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Is Abu Ivanka For Real Change In Syria? – OpEd


After years of indifference the USA attacked a Syrian airfield firing 59 Tomahawk cruise missiles at about 04:40 a.m. Syrian time (01:40 GMT) of Friday. They targeted aircraft, aircraft shelters, storage areas, ammunition supply bunkers and air defense systems at the Syrian government-controlled facility in Shayrat, according to the Pentagon. However, the Syrian Observatory for Human Rights, a UK-based opposition news service, said on Friday evening the base was already back in operation and aircraft had taken off and “struck targets near Palmyra”. [The veracity of their information has also been confirmed by all major media outlets.]

US officials say the base was used to launch a chemical weapons attack that killed 89 people, including 33 children and 18 women on Tuesday in the rebel-held town of Khan Sheikhoun.

The U.S. attack was a delayed action, but was much welcomed and praised across the globe that has only seen massacre and carnage committed by the murderous regime of Bashar al-Assad against the Syrian people. Shortly after the U.S. attack, some Arab social media users started referring to the U.S. president as Abu Ivanka – Father of Ivanka, as a sign of respect and endearment. Others referred to him as Abu Ivanka al-Amreeki – Father of Ivanka the American.

Many saw the attack as a just attack to sober a criminal regime that has gotten bolder year by year, mostly because of U.S. procrastination to engage in what it called the Syrian quagmire. The criminal regime has killed nearly half a million Syrians and created an unlivable milieu inside that has contributed to perhaps the largest mass migrations of the 21st century.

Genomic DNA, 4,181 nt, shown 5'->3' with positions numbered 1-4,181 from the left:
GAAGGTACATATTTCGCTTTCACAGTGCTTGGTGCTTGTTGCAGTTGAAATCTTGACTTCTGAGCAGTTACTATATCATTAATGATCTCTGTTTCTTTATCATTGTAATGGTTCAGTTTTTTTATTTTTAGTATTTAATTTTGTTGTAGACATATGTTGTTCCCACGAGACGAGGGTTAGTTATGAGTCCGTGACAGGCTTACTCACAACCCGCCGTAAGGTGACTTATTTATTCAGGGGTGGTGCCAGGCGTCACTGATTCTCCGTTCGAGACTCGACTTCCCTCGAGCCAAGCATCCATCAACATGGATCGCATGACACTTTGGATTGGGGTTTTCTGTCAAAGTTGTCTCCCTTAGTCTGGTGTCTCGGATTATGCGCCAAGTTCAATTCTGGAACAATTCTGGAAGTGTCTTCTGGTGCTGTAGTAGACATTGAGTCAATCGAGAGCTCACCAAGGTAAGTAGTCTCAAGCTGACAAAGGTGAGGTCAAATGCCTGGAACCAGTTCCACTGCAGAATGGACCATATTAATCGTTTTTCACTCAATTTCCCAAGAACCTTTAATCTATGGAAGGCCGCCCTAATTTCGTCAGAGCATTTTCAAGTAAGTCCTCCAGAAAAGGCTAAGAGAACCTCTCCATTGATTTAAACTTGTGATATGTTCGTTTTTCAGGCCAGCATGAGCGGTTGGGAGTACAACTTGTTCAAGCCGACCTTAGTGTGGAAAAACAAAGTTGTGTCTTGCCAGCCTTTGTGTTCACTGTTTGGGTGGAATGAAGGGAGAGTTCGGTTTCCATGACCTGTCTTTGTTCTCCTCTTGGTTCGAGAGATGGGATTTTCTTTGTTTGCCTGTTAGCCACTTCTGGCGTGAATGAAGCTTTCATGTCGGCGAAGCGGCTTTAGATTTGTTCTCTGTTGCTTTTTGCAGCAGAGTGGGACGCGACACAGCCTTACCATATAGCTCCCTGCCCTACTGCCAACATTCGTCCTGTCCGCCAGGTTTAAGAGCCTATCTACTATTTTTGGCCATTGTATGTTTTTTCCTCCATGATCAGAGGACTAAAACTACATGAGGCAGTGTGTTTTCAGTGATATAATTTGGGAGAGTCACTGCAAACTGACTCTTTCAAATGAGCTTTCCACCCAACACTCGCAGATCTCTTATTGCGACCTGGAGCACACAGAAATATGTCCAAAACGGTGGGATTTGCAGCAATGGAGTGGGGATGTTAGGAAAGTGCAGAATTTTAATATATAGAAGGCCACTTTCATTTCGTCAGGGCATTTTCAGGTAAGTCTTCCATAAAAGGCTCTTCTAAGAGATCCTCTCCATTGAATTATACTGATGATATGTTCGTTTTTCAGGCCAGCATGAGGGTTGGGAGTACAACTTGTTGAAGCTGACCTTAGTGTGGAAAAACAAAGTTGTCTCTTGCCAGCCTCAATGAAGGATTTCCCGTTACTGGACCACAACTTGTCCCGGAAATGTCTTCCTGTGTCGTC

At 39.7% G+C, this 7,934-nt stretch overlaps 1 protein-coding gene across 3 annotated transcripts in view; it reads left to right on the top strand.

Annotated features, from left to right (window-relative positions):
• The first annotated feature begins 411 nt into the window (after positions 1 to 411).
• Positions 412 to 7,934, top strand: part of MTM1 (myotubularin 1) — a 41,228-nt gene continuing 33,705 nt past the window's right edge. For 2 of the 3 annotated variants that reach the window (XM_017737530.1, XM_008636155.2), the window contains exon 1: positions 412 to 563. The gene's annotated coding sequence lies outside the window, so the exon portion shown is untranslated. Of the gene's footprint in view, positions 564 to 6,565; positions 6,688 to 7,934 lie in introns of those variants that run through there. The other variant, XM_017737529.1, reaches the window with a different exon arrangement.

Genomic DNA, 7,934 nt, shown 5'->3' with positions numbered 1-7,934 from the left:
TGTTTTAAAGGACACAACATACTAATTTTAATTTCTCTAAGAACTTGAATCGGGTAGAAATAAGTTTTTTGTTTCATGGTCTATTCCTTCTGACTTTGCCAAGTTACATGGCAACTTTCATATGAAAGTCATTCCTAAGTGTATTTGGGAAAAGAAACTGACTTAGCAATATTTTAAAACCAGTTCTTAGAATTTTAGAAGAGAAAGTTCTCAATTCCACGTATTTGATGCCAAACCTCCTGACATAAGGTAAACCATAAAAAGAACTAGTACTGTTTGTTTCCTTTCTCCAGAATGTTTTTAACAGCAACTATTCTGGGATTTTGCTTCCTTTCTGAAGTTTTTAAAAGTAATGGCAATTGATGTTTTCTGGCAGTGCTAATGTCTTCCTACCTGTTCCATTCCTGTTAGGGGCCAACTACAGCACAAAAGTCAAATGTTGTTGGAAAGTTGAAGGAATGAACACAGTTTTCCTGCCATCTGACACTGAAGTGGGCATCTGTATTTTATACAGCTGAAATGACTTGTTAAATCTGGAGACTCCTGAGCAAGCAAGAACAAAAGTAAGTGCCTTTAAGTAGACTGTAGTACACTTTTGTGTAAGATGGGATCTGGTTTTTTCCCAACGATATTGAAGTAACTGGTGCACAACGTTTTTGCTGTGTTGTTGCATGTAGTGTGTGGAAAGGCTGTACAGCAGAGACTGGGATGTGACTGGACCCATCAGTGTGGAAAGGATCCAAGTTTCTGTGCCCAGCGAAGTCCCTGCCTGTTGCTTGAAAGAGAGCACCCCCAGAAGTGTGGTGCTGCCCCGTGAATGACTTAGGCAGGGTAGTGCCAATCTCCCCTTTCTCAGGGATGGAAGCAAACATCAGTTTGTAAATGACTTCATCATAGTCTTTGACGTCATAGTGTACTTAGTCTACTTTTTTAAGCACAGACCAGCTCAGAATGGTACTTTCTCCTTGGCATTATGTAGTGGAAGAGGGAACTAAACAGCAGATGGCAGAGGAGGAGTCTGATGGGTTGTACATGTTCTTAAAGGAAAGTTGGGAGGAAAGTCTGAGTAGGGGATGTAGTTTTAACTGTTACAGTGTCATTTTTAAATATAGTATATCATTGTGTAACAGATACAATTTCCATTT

One user gave Trump an Arab makeover, with a meme of him wearing a traditional tarboosh hat (like a fez), with the words: “We love you.” He was also described as a “man of his words“, with one user telling him: “You did in a few months what Obama couldn’t do in 8 years.”

Many people are genuinely surprised at the U.S. attack. After all, four years ago when Assad launched a more brutal chemical attack against his own civilians, then civilian Donald Trump spoke out against US military involvement in Syria, instead calling for a greater focus on domestic interests. Just a week ago Secretary of State Rex Tillerson appeared to be following this new script when he downplayed calls for Syrian President Bashar al-Assad’s removal, saying his status “will be decided by the Syrian people”. His statement may have been interpreted by the criminal Nusayri Ba’athist regime as a green signal to continue its crimes against humanity.

Could Bashar al-Assad be duped into carrying out its sarin attack on the Syrian Sunnis in the rebel-held territories the same way Iraqi president (late) Saddam Hussein was duped into invading Kuwait when his diplomat was told by the U.S. ambassador that Iraq’s territorial dispute with Kuwait was an internal one? We may not know the answer soon, but we shouldn’t be surprised if Assad was tricked to repeat his crimes.